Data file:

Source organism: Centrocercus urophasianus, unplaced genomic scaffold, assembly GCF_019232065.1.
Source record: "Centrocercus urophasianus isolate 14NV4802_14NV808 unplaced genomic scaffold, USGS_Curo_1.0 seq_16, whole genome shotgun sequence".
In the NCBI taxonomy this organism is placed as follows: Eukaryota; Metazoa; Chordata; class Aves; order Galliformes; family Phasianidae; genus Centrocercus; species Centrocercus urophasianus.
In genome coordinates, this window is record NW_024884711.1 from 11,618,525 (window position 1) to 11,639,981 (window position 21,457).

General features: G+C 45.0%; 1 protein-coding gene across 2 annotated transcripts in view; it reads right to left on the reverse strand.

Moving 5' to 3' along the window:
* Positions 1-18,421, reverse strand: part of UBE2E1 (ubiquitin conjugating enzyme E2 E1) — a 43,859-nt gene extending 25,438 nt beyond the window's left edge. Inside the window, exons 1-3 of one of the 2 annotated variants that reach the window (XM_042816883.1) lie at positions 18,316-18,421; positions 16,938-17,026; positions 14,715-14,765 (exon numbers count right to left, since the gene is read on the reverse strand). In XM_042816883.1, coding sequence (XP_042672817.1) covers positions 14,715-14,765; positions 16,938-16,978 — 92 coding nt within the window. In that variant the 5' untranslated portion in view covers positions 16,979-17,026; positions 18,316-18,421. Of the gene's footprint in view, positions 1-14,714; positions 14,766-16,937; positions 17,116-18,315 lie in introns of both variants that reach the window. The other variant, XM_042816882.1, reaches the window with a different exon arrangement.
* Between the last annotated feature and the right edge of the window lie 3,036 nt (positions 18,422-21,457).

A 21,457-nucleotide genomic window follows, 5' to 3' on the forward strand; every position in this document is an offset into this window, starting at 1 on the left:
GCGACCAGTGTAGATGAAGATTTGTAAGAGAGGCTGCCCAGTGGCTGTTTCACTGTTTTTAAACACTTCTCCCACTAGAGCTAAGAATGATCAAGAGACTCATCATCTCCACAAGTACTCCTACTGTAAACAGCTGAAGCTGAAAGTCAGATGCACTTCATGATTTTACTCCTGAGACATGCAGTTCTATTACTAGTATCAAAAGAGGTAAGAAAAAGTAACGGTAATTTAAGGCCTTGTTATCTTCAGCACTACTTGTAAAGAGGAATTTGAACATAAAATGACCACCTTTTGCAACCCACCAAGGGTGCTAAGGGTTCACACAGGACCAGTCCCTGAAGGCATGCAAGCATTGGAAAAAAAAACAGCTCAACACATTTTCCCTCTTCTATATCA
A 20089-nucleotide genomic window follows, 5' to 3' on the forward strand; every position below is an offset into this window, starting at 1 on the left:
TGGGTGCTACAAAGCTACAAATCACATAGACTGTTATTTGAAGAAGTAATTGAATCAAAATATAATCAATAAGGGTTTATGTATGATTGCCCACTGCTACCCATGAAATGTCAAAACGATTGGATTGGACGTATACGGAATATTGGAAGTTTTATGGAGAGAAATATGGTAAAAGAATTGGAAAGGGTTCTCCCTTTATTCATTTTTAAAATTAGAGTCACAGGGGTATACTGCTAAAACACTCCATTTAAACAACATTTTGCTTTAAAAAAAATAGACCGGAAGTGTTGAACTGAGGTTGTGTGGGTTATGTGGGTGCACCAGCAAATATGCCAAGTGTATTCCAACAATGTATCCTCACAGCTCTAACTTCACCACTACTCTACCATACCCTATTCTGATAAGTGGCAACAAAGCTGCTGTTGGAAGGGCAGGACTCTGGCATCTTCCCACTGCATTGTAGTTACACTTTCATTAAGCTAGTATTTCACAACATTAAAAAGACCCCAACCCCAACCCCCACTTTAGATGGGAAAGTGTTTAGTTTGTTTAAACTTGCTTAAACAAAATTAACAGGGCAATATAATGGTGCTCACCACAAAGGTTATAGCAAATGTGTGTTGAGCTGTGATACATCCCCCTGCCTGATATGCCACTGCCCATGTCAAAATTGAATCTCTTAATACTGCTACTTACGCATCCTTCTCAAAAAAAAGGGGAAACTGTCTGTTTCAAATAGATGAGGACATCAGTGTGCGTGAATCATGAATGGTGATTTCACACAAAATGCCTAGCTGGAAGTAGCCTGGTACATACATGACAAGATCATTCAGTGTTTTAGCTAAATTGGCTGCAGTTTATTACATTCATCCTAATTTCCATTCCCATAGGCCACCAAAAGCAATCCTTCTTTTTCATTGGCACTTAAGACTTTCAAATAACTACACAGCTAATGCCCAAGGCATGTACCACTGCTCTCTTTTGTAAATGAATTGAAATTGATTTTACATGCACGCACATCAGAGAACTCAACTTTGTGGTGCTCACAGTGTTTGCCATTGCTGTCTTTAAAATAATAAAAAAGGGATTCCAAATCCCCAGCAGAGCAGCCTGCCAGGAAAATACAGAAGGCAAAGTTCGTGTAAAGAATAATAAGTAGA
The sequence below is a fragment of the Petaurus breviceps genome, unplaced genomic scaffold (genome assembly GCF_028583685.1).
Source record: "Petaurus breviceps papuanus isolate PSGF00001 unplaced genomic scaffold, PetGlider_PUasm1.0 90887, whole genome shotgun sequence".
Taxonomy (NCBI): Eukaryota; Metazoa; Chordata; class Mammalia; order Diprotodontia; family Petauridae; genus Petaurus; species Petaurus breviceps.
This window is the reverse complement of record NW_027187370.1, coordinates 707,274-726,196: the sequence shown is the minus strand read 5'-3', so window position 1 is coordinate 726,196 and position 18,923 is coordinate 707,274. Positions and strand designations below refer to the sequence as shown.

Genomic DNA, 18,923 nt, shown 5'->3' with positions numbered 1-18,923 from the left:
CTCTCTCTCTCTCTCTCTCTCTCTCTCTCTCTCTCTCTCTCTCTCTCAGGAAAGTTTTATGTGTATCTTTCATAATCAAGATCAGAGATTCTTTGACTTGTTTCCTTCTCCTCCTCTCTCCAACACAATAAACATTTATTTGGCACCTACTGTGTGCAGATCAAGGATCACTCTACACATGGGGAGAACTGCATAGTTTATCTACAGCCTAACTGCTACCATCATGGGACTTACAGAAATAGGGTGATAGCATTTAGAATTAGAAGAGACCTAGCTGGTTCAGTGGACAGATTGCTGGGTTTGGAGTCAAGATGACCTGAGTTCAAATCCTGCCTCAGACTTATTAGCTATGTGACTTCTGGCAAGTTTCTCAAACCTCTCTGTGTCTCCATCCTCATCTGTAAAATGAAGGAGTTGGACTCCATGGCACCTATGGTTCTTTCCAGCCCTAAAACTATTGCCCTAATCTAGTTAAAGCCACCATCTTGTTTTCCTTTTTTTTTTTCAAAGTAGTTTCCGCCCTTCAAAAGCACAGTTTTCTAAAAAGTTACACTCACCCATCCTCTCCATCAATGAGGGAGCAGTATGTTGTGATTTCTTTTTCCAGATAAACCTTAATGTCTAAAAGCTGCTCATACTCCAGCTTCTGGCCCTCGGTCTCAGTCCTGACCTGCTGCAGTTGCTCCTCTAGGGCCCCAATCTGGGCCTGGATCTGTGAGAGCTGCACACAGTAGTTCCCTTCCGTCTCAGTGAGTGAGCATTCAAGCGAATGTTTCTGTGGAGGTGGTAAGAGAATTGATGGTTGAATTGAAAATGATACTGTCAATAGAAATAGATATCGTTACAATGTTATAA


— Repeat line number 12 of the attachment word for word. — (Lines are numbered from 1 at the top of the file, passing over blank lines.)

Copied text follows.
TGGGTGCTACAAAGCTACAAATCACATAGACTGTTATTTGAAGAAGTAATTGAATCAAAATATAATCAATAAGGGTTTATGTATGATTGCCCACTGCTACCCATGAAATGTCAAAACGATTGGATTGGACGTATACGGAATATTGGAAGTTTTATGGAGAGAAATATGGTAAAAGAATTGGAAAGGGTTCTCCCTTTATTCATTTTTAAAATTAGAGTCACAGGGGTATACTGCTAAAACACTCCATTTAAACAACATTTTGCTTTAAAAAAAATAGACCGGAAGTGTTGAACTGAGGTTGTGTGGGTTATGTGGGTGCACCAGCAAATATGCCAAGTGTATTCCAACAATGTATCCTCACAGCTCTAACTTCACCACTACTCTACCATACCCTATTCTGATAAGTGGCAACAAAGCTGCTGTTGGAAGGGCAGGACTCTGGCATCTTCCCACTGCATTGTAGTTACACTTTCATTAAGCTAGTATTTCACAACATTAAAAAGACCCCAACCCCAACCCCCACTTTAGATGGGAAAGTGTTTAGTTTGTTTAAACTTGCTTAAACAAAATTAACAGGGCAATATAATGGTGCTCACCACAAAGGTTATAGCAAATGTGTGTTGAGCTGTGATACATCCCCCTGCCTGATATGCCACTGCCCATGTCAAAATTGAATCTCTTAATACTGCTACTTACGCATCCTTCTCAAAAAAAAGGGGAAACTGTCTGTTTCAAATAGATGAGGACATCAGTGTGCGTGAATCATGAATGGTGATTTCACACAAAATGCCTAGCTGGAAGTAGCCTGGTACATACATGACAAGATCATTCAGTGTTTTAGCTAAATTGGCTGCAGTTTATTACATTCATCCTAATTTCCATTCCCATAGGCCACCAAAAGCAATCCTTCTTTTTCATTGGCACTTAAGACTTTCAAATAACTACACAGCTAATGCCCAAGGCATGTACCACTGCTCTCTTTTGTAAATGAATTGAAATTGATTTTACATGCACGCACATCAGAGAACTCAACTTTGTGGTGCTCACAGTGTTTGCCATTGCTGTCTTTAAAATAATAAAAAAGGGATTCCAAATCCCCAGCAGAGCAGCCTGCCAGGAAAATACAGAAGGCAAAGTTCGTGTAAAGAATAATAAGTAGA